• On Oct. 11, 1793, the death toll from a yellow fever epidemic in Philadelphia hits 100 per day after refugees from a yellow fever epidemic in the Caribbean fled to the city. Philadelphia was the seat of the United States government at the time, but federal authorities simply evacuated the city in face of the raging epidemic.
• On Oct. 10, 1877, the U.S. Army holds a West Point funeral with full military honors for Colonel George Armstrong Custer. Killed at the Battle of the Little Big Horn the previous year, Custer’s body had been returned to the East for burial on the grounds of the U.S. Military Academy at West Point, N.Y., where Custer had graduated in 1861 … at the bottom of his class.
• On Oct. 8, 1918, during World War I, U.S. Corporal Alvin C. York is credited with single-handedly killing 25 German soldiers and capturing 132 in the Argonne Forest of France, for which he earned the Congressional Medal of Honor.
• On Oct. 6, 1926, Yankee slugger Babe Ruth hits a record three home runs against the St. Louis Cardinals in the fourth game of the World Series. The Yanks won the game 10-5, but despite Ruth’s unprecedented performance, they lost the championship in the seventh game.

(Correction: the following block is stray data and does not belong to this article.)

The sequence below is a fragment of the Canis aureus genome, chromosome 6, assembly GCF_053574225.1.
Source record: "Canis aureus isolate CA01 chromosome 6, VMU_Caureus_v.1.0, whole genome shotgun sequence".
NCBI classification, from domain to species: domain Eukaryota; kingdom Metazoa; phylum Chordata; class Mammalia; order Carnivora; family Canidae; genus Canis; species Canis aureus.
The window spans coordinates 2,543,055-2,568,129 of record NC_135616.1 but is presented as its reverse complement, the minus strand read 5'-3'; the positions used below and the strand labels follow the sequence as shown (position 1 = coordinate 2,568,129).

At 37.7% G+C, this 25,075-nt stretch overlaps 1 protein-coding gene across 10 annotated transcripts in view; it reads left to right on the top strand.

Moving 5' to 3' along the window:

• On Oct. 5, 1947, President Harry Truman makes the first-ever televised presidential address from the White House, asking Americans to cut back on their use of grain in order to help starving Europeans. He also requested that the public voluntarily forgo meat on Tuesdays, eggs and poultry on Thursdays and save a slice of bread each day.
• On Oct. 9, 1974, German businessman Oskar Schindler, credited with saving 1,200 Jews from the Holocaust, dies at age 66. In 1944, at great risk to himself, he bribed Nazi officials into allowing him to keep his workers and set up a factory in a safer location in occupied Czechoslovakia.
(c) 2009 King Features Synd.